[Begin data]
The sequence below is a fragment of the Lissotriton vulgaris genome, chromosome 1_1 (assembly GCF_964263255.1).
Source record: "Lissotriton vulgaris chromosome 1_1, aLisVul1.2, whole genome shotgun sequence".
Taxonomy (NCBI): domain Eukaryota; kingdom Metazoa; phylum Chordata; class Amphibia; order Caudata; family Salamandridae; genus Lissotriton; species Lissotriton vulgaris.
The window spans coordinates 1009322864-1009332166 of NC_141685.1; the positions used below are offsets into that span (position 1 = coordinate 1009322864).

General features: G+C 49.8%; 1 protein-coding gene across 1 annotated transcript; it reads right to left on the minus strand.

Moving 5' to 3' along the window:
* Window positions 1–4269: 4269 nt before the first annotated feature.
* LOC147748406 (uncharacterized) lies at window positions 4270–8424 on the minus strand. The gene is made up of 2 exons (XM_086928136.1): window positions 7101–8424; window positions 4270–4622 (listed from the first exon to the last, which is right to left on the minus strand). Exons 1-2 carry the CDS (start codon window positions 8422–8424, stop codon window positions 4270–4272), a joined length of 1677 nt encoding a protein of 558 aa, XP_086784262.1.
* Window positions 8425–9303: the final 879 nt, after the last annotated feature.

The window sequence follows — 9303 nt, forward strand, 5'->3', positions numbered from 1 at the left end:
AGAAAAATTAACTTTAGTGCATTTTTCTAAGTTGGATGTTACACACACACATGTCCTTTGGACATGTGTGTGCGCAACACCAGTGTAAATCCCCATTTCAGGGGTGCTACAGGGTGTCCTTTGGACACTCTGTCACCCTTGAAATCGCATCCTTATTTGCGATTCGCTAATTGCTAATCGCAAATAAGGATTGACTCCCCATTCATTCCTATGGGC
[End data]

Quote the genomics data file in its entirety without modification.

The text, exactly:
The sequence below is a fragment of the Lissotriton vulgaris genome, chromosome 1_1 (assembly GCF_964263255.1).
Source record: "Lissotriton vulgaris chromosome 1_1, aLisVul1.2, whole genome shotgun sequence".
Taxonomy (NCBI): domain Eukaryota; kingdom Metazoa; phylum Chordata; class Amphibia; order Caudata; family Salamandridae; genus Lissotriton; species Lissotriton vulgaris.
The window spans coordinates 1009322864-1009332166 of NC_141685.1; the positions used below are offsets into that span (position 1 = coordinate 1009322864).

General features: G+C 49.8%; 1 protein-coding gene across 1 annotated transcript; it reads right to left on the minus strand.

Moving 5' to 3' along the window:
* Window positions 1–4269: 4269 nt before the first annotated feature.
* LOC147748406 (uncharacterized) lies at window positions 4270–8424 on the minus strand. The gene is made up of 2 exons (XM_086928136.1): window positions 7101–8424; window positions 4270–4622 (listed from the first exon to the last, which is right to left on the minus strand). Exons 1-2 carry the CDS (start codon window positions 8422–8424, stop codon window positions 4270–4272), a joined length of 1677 nt encoding a protein of 558 aa, XP_086784262.1.
* Window positions 8425–9303: the final 879 nt, after the last annotated feature.

The window sequence follows — 9303 nt, forward strand, 5'->3', positions numbered from 1 at the left end:
AGAAAAATTAACTTTAGTGCATTTTTCTAAGTTGGATGTTACACACACACATGTCCTTTGGACATGTGTGTGCGCAACACCAGTGTAAATCCCCATTTCAGGGGTGCTACAGGGTGTCCTTTGGACACTCTGTCACCCTTGAAATCGCATCCTTATTTGCGATTCGCTAATTGCTAATCGCAAATAAGGATTGACTCCCCATTCATTCCTATGGGC